Search and Seizure Frequently Asked Questions
By Davis Law Firm | March 9, 2020
One moment, you’re driving down the road and the next, you’re pulled over with a police officer now searching your vehicle. Whether or not you have any reason to be concerned, you are likely to have many questions about the legality of this situation.
These are a few of the most common questions regarding search and seizures, specifically in the state of New Jersey. We’re going to answer them below.
What Does the Fourth Amendment Cover?
The Fourth Amendment protects residents from unlawful searches and seizures from police officers. It is not always easy to determine what constitutes something as unlawful. But, if the officer does not have a search warrant or just cause, then it might be considered unlawful, therefore, making it illegal.
When Is a Search Warrant Needed?
In most cases, police officers require a search warrant to search someone’s property. A search warrant is a document that comes from the court after the police officer demonstrates probable cause that a crime has been committed and that they think that by searching the property, they will uncover important details or evidence about the crime.
The search warrant will determine the location in which the police officer is allowed to search, as well as the specific items that they are looking for.
What Are the Exceptions to the Rule?
There are some legal exceptions in which a vehicle or property can be searched without a search warrant. These exceptions include:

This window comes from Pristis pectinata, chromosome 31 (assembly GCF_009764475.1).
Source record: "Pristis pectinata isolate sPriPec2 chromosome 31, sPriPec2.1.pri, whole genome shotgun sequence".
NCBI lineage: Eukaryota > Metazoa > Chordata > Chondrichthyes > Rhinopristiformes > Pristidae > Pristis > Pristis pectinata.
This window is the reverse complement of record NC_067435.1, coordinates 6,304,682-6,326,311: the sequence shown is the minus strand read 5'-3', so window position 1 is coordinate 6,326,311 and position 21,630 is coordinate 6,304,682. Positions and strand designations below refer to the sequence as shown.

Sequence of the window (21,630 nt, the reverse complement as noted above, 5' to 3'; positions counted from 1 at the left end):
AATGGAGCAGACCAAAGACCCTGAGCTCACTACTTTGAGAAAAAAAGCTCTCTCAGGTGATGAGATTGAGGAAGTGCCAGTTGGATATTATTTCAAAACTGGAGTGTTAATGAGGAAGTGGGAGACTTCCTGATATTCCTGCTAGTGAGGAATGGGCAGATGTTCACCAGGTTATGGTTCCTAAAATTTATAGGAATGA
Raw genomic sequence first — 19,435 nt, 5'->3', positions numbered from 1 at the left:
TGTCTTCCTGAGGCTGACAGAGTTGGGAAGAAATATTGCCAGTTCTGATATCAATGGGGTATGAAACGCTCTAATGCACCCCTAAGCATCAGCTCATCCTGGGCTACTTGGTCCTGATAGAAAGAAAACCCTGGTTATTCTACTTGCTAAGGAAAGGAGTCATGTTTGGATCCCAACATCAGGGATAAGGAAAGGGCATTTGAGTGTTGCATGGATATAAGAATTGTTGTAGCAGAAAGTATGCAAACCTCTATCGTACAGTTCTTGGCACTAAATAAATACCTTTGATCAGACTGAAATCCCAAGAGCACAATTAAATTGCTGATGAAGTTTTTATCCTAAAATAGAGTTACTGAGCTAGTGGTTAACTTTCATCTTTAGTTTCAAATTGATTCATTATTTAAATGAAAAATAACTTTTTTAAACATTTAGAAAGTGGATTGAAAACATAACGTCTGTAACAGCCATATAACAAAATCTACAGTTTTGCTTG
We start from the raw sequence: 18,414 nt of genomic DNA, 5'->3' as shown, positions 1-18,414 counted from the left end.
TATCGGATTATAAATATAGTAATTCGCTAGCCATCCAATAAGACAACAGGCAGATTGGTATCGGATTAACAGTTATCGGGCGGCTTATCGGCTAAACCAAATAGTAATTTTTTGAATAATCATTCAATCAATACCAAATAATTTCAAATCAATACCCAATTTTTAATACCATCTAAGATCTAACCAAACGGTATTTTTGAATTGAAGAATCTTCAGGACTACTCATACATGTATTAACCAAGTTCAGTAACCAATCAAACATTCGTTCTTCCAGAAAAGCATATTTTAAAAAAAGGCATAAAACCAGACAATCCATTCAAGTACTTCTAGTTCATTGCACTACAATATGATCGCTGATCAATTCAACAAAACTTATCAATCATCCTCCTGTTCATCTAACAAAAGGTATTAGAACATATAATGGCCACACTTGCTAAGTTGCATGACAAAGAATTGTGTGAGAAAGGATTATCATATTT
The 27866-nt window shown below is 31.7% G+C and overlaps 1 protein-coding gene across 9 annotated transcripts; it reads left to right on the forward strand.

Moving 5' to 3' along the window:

- Consent: If the property owner or driver consents to the search, then it is considered to be legal
- Plain view: If an item is in plain view, without the officer having to enter a property or vehicle, they can seize the property
- Lawful arrest: If an individual is arrested for another reason and the police officer uncovers an illegal item when searching the individual, they do not need a warrant to seize the item
- Stop & frisk: Police officers can legally stop and frisk an individual as long as they reasonably believe that they have committed a crime
Do the Same Property Laws Protect My Vehicle?
It is important to note that vehicles do not always follow the same search and seizure laws as personal property. As long as an officer reasonably believes that there is a reason to search the vehicle, they can do so. This exception is due to the fact that a vehicle can flee if a warrant is not received fast enough. This could also include exceptions to the law due to emergencies or a hot pursuit.
What if I Believe I Was Illegally Searched?
If you believe that your charges came after being illegally searched or seized, then you will want to discuss your case with a lawyer. A lawyer can look at the details of the arrest and the evidence collected and determine what the next best steps are. Otherwise, any evidence that is collected through a warrant or exception to the warrant rule can be used against you.
If you were improperly searched or seized, it is important that you reach out to an experienced lawyer as soon as possible.
Contact an Experienced Criminal Defense Lawyer About Your Criminal Charges in Trenton
Were you arrested or charged with criminal charges in New Jersey? The consequences of a conviction could be severe, leaving you with a permanent criminal record and possibly even sending you to jail. That is why you need to speak with a qualified criminal defense attorney as soon as possible about your case. The attorneys at the Davis Law Firm, LLC have successfully represented clients charged with criminal charges in Hamilton, Trenton, Ewing, Lawrence, and throughout New Jersey. Call (609) 498-7722 or fill out the online contact form to schedule a consultation with a member of our legal team. We have an office conveniently located at 2653 Nottingham Way, Hamilton, NJ 08619.
The articles on this blog are for informative purposes only and are no substitute for legal advice or an attorney-client relationship. If you are seeking legal advice, please contact our law firm directly.
Disorderly conduct consists of any improper behavior such as fighting, threats of violence, or creating a dangerous atmosphere.